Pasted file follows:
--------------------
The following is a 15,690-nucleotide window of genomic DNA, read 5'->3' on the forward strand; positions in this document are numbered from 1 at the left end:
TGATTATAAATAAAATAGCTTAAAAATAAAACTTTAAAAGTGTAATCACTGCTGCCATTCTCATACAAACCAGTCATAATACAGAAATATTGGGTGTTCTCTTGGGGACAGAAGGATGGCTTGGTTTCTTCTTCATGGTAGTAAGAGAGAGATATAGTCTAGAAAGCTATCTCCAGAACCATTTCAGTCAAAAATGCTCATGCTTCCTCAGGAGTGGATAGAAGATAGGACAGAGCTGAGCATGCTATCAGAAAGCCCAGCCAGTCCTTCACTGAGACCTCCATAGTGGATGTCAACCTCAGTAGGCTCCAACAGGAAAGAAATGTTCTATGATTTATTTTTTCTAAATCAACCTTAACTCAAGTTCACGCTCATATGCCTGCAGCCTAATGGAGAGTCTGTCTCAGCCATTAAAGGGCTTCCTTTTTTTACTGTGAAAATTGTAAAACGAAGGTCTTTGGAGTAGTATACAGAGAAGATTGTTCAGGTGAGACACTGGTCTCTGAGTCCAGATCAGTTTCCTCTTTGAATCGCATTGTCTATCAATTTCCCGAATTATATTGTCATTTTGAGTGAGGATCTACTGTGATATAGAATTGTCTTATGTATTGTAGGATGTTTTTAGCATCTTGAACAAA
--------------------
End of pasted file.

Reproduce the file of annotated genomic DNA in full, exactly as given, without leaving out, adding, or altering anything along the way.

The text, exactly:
The following is a 15,690-nucleotide window of genomic DNA, read 5'->3' on the forward strand; positions in this document are numbered from 1 at the left end:
TGATTATAAATAAAATAGCTTAAAAATAAAACTTTAAAAGTGTAATCACTGCTGCCATTCTCATACAAACCAGTCATAATACAGAAATATTGGGTGTTCTCTTGGGGACAGAAGGATGGCTTGGTTTCTTCTTCATGGTAGTAAGAGAGAGATATAGTCTAGAAAGCTATCTCCAGAACCATTTCAGTCAAAAATGCTCATGCTTCCTCAGGAGTGGATAGAAGATAGGACAGAGCTGAGCATGCTATCAGAAAGCCCAGCCAGTCCTTCACTGAGACCTCCATAGTGGATGTCAACCTCAGTAGGCTCCAACAGGAAAGAAATGTTCTATGATTTATTTTTTCTAAATCAACCTTAACTCAAGTTCACGCTCATATGCCTGCAGCCTAATGGAGAGTCTGTCTCAGCCATTAAAGGGCTTCCTTTTTTTACTGTGAAAATTGTAAAACGAAGGTCTTTGGAGTAGTATACAGAGAAGATTGTTCAGGTGAGACACTGGTCTCTGAGTCCAGATCAGTTTCCTCTTTGAATCGCATTGTCTATCAATTTCCCGAATTATATTGTCATTTTGAGTGAGGATCTACTGTGATATAGAATTGTCTTATGTATTGTAGGATGTTTTTAGCATCTTGAACAAA